Women in Geometry (15w5135)

Arriving in Banff, Alberta Sunday, November 1 and departing Friday November 6, 2015


(University of British Columbia)

(Wichita State University)

(Lewis and Clark College)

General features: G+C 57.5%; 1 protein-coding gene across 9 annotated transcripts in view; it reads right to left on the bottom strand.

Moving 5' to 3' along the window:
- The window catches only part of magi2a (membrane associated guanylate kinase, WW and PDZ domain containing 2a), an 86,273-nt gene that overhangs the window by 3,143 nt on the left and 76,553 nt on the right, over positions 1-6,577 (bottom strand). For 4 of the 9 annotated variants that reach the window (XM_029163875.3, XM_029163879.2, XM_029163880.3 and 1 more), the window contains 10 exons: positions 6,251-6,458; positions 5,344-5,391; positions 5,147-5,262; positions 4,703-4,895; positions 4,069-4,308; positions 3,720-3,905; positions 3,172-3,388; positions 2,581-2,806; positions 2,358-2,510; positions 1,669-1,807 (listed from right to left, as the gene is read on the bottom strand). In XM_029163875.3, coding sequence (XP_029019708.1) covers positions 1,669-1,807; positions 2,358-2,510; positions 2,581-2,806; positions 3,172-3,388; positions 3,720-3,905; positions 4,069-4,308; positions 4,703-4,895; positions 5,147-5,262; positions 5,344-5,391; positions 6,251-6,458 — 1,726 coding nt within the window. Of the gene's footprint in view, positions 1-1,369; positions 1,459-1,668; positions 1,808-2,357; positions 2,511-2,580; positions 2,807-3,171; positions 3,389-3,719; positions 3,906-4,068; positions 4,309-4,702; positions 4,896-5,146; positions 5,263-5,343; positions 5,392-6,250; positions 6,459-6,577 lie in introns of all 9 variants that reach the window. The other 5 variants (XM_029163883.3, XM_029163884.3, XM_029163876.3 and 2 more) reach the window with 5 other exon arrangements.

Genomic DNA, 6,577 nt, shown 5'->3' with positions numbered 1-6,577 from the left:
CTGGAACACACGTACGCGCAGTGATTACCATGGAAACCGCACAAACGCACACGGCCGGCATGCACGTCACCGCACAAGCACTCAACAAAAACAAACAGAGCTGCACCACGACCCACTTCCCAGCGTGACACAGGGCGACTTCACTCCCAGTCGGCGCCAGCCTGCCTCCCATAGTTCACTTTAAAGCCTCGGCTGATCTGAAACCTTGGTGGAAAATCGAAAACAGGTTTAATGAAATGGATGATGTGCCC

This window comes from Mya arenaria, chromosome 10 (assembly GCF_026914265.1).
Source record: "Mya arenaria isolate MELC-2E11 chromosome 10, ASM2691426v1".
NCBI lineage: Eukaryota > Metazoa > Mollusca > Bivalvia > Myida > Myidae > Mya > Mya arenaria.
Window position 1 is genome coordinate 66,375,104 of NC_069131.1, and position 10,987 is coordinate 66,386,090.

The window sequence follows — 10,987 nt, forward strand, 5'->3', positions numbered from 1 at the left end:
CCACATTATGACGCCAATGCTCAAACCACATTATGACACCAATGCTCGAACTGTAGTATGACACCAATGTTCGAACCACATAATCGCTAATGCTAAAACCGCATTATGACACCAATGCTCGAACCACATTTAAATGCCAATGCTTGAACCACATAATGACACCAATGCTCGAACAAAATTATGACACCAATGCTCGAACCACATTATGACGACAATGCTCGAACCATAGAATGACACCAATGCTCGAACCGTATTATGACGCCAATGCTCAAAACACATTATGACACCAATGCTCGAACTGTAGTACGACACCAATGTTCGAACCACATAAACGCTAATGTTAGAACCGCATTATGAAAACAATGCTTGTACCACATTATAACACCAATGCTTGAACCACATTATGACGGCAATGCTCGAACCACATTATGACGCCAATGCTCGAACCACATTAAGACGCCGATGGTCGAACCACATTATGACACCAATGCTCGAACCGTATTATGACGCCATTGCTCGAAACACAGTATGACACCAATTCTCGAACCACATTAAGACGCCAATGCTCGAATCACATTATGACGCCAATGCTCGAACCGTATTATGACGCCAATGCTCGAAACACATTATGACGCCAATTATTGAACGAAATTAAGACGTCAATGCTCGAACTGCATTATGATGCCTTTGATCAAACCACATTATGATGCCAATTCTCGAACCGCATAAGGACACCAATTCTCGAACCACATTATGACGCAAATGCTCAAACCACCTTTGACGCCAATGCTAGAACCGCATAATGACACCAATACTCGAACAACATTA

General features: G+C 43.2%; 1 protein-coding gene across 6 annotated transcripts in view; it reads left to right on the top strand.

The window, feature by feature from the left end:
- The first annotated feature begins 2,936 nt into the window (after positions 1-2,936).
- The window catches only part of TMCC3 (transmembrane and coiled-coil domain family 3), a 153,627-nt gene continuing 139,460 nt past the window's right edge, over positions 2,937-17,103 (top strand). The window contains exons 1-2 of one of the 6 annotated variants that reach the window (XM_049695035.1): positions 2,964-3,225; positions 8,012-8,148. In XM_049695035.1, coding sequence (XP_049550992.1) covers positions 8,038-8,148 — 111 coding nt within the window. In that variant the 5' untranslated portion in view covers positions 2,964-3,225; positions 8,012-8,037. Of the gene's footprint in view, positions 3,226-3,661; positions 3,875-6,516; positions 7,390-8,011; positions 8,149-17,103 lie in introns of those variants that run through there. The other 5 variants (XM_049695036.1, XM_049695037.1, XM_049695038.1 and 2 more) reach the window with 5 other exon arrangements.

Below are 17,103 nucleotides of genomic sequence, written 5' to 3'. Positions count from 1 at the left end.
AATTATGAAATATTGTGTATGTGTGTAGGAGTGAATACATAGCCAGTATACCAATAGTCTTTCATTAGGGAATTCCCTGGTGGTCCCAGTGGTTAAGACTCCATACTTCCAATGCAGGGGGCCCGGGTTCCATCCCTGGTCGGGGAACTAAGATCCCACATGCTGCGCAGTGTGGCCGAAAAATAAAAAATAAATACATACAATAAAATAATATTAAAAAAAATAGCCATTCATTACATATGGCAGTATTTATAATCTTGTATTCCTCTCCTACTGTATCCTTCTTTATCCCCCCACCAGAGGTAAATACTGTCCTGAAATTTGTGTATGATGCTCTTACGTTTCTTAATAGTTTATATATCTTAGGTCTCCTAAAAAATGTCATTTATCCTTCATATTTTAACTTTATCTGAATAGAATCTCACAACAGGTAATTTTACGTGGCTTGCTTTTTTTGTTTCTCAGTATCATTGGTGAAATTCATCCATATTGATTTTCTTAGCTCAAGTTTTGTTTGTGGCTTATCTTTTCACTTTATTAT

The overarching goal of WIG is to increase the strength and visibility of the community of women geometers. Participants will be strengthened on the individual level by building background knowledge on a new problem, having the opportunity to broaden their research programs, and, in some cases, being provided with a re-entry point after being sidetracked by any or all of family duties, high service loads or high teaching loads. The community of women geometers will be strengthened by WIG's supportive research community, mentorship of women just beginning or at the middle of their research careers, and the new collaborative links forged between women geometers working within and between areas of specialization. It is important to note that the areas of geometry featured in the WIG program are interrelated, so the potential for cross-area collaboration is high. The visibility of the community of women geometers will be increased by highlighting the work of established female leaders in geometry, by bringing attention to the work of outstanding new women geometers, and, very simply, by having this many women together to do geometry research.This workshop is both important and timely for the following reasons: the underrepresentation of women in the mathematics faculty of Ph.D. granting universities, the relative underrepresentation of women in Geometry/Topology and the low visibility of women at Geometry conferences. For example, in the last fifteen years roughly 30% of all mathematics Ph.D.s in the United States have been awarded to women, with only 20% of these degrees awarded in Geometry/Topology to women. Despite this, the percentage of tenure-track and tenured female math faculty members at Ph.D. granting institutions in the U.S. is only 11%. (Statistics from Proceedings of the National Academy of Sciences publications as well as the Annual Survey of the Mathematical Sciences.)